For a teacher’s workshop recently, I was asked to share some ideas about using THE BUMBLEBEE QUEEN (Charlesbridge) in the context of math. Below are some of my informal ideas. I’m sure they will spark lots more activities in educators out there. Let me know what you do!
(A mathematical look at The Bumblebee Queen by April Pulley Sayre)
BEING A MATH DETECTIVE
(Building number literacy and sensitivity)
After a first read of the book, as a story, look through it again, as a math detective.
Math can help you notice things and connect facts that you see.
So let’s be math detectives
What to we notice about numbers in the book?
For younger students:
Let’s look through and write down what we see.
(Write down an honor various responses from kids counting.)
(On the cover, we see:
examples that may be suggested by students:)
three flowers on the left (columbine)
six legs on a bumblebee
two wings on a bumblebee
Three petals on each flower. Three trillium. They are named “tri” for three.
(On the first full spread we see)
Four-toed bird feet.
One chamber where she lives
You could count the number of pieces of grass
You could count the number of trees.
Do you notice there are lots of things to count on each page?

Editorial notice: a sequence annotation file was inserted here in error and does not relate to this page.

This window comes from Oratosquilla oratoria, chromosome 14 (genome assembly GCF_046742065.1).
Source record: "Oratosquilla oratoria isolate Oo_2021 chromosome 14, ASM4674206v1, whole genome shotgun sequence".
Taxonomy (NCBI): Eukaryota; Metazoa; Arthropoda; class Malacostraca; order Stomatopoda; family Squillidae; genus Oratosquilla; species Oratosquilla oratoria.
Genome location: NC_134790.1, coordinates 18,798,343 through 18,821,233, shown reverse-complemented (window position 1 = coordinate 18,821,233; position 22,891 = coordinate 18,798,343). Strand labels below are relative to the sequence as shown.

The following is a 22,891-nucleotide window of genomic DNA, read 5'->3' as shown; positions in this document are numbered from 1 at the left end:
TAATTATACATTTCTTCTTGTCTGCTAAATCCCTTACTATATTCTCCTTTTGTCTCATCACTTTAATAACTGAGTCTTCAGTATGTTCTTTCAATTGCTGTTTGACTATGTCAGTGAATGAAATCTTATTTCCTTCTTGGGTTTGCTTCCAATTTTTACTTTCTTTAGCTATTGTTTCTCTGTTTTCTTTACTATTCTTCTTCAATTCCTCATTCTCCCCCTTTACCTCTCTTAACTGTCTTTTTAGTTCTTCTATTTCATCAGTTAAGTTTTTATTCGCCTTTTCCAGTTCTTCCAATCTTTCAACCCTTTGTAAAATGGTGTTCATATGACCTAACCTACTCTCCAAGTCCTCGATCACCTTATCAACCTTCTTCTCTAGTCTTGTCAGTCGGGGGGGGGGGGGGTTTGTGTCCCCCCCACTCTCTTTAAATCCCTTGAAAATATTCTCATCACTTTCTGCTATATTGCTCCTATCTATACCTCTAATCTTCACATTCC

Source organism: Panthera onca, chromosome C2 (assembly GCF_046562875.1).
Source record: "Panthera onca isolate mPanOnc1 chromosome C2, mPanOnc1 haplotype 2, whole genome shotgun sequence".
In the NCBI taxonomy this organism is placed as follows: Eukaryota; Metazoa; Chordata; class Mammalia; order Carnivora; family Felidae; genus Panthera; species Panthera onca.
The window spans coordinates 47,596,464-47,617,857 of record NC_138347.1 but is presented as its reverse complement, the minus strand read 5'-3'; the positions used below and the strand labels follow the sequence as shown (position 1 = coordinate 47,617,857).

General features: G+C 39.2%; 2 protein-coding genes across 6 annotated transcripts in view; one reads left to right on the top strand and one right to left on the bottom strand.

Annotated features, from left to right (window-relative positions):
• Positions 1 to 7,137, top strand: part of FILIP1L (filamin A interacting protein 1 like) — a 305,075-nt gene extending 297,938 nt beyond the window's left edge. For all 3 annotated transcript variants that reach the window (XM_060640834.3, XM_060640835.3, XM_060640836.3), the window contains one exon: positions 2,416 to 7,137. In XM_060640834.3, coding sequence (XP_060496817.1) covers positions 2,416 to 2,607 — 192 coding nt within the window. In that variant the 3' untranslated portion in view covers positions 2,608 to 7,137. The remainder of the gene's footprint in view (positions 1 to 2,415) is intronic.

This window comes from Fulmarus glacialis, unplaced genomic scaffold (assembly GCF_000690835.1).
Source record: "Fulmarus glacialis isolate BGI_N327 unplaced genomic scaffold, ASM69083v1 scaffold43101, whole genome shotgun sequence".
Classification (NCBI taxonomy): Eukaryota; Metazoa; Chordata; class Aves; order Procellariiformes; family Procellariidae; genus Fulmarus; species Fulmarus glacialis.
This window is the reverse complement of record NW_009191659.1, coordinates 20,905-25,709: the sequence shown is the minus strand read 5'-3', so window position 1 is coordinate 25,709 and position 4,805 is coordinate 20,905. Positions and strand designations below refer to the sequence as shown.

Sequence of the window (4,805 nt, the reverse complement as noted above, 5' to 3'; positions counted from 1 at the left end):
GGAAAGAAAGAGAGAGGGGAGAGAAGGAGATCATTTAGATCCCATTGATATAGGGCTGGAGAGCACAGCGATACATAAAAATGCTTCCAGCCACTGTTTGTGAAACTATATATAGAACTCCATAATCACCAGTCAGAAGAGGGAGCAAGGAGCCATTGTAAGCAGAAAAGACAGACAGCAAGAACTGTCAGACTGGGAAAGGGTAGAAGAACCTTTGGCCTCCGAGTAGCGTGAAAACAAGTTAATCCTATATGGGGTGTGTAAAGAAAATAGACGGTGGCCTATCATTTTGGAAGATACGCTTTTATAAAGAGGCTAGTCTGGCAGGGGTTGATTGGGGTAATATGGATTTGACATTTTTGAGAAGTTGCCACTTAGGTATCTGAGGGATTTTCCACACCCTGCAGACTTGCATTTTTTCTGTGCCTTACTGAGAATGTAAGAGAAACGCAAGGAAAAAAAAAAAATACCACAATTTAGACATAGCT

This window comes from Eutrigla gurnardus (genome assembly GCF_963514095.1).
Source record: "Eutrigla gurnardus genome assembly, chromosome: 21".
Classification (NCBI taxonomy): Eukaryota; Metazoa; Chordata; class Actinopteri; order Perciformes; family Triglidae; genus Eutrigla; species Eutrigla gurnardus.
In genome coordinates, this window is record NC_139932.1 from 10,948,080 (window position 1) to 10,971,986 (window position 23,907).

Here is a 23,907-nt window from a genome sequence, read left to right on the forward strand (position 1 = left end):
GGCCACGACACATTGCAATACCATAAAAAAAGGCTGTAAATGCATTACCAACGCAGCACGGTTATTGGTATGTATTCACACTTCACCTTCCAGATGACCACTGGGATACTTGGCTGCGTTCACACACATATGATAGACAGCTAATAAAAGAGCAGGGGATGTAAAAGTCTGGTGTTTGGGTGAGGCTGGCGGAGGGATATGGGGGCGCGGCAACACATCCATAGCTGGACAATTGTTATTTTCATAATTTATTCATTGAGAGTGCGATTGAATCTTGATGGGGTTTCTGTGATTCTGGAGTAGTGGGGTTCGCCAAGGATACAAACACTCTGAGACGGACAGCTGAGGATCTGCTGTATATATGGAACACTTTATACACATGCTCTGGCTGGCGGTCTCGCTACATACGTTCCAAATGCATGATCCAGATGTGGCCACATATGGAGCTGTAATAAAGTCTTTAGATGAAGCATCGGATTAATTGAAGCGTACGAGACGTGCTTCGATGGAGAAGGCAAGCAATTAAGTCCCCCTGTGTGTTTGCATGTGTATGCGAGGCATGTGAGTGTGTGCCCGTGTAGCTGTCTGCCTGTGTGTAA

There are many numbers to notice on each page.
Let’s try to narrow down what we count.
Let’s stay as close as possible to the bee and her life.
What numbers that we hear or see are important to her life?
For older students
1) Read the book and write down any numbers mentioned in the text. If you find them in a sentence, write down the entire sentence.
One way to look for numbers would be to scan the pages quickly for number shapes.
Try that. Does this technique find all the numbers? Why or why not?
(No. Some numbers may be spelled out in letters. So you will need to read, not just scan.
Some numbers may not be spelled out. You may need to look for clues to those numbers in the illustrations.)
Answers: examples numbers students may have noted
250 bumblebee species
In 5 days, the eggs hatch.
The larvae spin cocoons 10-14 days after hatching
In ten days, the cocoons ripen. (Bees emerge.>)
A bumblebee colony can contain 30-400 bees
Three kinds of bees: queens, workers, drones
USING NUMBERS YOU HAVE GATHERED
CARDINAL NUMBERS/ ORDINAL NUMBERS
How many places did the bumblebee look before she found a place to build her colony?
By number, which place did she choose?
The 3rd place she looked.
Pause to investigate ordinal/cardinal numbers
Cardinal number—a number denoting quantity one, two, three, four five.
Ordinal number—a number denoting order 1st, 2nd, 3rd, 4th.
Take the figures you have gathered about the bumblebee’s life. Create a timeline, of the days of a bumblebee’s development.